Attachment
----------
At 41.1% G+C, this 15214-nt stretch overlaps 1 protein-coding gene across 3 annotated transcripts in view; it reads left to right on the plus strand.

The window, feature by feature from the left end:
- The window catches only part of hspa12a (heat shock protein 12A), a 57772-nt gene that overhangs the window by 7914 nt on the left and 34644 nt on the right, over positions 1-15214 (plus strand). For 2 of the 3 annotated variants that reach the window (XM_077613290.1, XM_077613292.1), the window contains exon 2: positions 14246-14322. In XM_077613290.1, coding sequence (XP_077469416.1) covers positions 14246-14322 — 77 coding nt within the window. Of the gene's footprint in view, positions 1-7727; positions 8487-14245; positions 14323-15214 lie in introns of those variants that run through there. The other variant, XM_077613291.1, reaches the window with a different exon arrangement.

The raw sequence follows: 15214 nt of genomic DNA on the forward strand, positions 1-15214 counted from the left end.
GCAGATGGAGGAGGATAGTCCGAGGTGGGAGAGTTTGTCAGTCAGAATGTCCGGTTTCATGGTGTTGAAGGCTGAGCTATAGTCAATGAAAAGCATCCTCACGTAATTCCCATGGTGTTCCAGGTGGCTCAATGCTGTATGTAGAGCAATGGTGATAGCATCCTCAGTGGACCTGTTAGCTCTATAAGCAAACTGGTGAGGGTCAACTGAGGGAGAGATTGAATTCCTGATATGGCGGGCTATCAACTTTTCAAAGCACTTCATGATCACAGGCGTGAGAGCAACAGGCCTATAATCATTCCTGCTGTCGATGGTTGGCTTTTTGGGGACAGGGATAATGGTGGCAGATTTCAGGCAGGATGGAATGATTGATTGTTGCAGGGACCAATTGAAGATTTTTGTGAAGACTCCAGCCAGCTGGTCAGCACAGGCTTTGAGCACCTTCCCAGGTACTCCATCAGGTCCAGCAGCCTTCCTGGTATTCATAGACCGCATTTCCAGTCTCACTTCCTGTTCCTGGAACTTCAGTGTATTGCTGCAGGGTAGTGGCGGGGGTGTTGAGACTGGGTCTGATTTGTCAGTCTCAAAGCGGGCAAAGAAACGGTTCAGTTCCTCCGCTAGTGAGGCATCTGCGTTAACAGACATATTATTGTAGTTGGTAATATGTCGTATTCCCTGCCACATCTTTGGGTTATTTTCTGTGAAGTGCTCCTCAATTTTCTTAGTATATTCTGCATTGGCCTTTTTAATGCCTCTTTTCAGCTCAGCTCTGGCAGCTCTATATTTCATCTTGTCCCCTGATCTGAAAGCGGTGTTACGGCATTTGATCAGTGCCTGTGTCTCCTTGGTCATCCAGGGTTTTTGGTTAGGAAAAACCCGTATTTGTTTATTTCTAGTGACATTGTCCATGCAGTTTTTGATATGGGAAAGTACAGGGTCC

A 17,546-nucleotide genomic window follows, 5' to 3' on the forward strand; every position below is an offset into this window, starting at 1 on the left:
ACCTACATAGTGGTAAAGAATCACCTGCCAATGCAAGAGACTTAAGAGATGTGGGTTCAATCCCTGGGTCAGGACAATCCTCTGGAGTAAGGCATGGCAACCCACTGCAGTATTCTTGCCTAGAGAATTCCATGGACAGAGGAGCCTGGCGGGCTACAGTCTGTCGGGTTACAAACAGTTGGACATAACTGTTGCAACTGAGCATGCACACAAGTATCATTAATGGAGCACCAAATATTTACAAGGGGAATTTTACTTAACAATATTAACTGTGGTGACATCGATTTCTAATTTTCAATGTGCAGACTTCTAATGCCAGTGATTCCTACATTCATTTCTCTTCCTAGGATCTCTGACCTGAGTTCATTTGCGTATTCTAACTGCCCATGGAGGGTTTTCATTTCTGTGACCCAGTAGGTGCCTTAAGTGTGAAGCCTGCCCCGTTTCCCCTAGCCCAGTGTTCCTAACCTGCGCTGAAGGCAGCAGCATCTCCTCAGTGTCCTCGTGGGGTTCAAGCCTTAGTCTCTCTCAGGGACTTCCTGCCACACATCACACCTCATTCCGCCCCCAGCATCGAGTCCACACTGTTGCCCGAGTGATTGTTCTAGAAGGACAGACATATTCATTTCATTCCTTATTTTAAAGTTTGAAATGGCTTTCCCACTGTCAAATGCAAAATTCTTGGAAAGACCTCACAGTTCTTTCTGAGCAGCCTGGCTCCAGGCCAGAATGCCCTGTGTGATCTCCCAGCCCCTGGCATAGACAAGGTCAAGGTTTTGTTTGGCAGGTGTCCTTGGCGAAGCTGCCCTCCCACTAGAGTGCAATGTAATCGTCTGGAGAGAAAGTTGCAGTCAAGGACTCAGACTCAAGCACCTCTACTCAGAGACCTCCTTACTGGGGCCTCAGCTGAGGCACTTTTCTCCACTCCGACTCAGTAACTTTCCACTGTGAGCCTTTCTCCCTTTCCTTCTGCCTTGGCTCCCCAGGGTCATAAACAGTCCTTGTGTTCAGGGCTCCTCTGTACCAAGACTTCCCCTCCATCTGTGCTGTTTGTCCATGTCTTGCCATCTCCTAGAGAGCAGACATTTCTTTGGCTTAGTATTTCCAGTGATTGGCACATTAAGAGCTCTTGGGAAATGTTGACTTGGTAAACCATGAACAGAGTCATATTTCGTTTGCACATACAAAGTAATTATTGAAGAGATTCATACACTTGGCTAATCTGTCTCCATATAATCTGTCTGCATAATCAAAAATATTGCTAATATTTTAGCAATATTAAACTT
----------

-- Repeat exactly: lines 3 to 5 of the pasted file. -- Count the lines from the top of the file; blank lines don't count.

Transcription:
- The window catches only part of hspa12a (heat shock protein 12A), a 57772-nt gene that overhangs the window by 7914 nt on the left and 34644 nt on the right, over positions 1-15214 (plus strand). For 2 of the 3 annotated variants that reach the window (XM_077613290.1, XM_077613292.1), the window contains exon 2: positions 14246-14322. In XM_077613290.1, coding sequence (XP_077469416.1) covers positions 14246-14322 — 77 coding nt within the window. Of the gene's footprint in view, positions 1-7727; positions 8487-14245; positions 14323-15214 lie in introns of those variants that run through there. The other variant, XM_077613291.1, reaches the window with a different exon arrangement.

The raw sequence follows: 15214 nt of genomic DNA on the forward strand, positions 1-15214 counted from the left end.
GCAGATGGAGGAGGATAGTCCGAGGTGGGAGAGTTTGTCAGTCAGAATGTCCGGTTTCATGGTGTTGAAGGCTGAGCTATAGTCAATGAAAAGCATCCTCACGTAATTCCCATGGTGTTCCAGGTGGCTCAATGCTGTATGTAGAGCAATGGTGATAGCATCCTCAGTGGACCTGTTAGCTCTATAAGCAAACTGGTGAGGGTCAACTGAGGGAGAGATTGAATTCCTGATATGGCGGGCTATCAACTTTTCAAAGCACTTCATGATCACAGGCGTGAGAGCAACAGGCCTATAATCATTCCTGCTGTCGATGGTTGGCTTTTTGGGGACAGGGATAATGGTGGCAGATTTCAGGCAGGATGGAATGATTGATTGTTGCAGGGACCAATTGAAGATTTTTGTGAAGACTCCAGCCAGCTGGTCAGCACAGGCTTTGAGCACCTTCCCAGGTACTCCATCAGGTCCAGCAGCCTTCCTGGTATTCATAGACCGCATTTCCAGTCTCACTTCCTGTTCCTGGAACTTCAGTGTATTGCTGCAGGGTAGTGGCGGGGGTGTTGAGACTGGGTCTGATTTGTCAGTCTCAAAGCGGGCAAAGAAACGGTTCAGTTCCTCCGCTAGTGAGGCATCTGCGTTAACAGACATATTATTGTAGTTGGTAATATGTCGTATTCCCTGCCACATCTTTGGGTTATTTTCTGTGAAGTGCTCCTCAATTTTCTTAGTATATTCTGCATTGGCCTTTTTAATGCCTCTTTTCAGCTCAGCTCTGGCAGCTCTATATTTCATCTTGTCCCCTGATCTGAAAGCGGTGTTACGGCATTTGATCAGTGCCTGTGTCTCCTTGGTCATCCAGGGTTTTTGGTTAGGAAAAACCCGTATTTGTTTATTTCTAGTGACATTGTCCATGCAGTTTTTGATATGGGAAAGTACAGGGTCC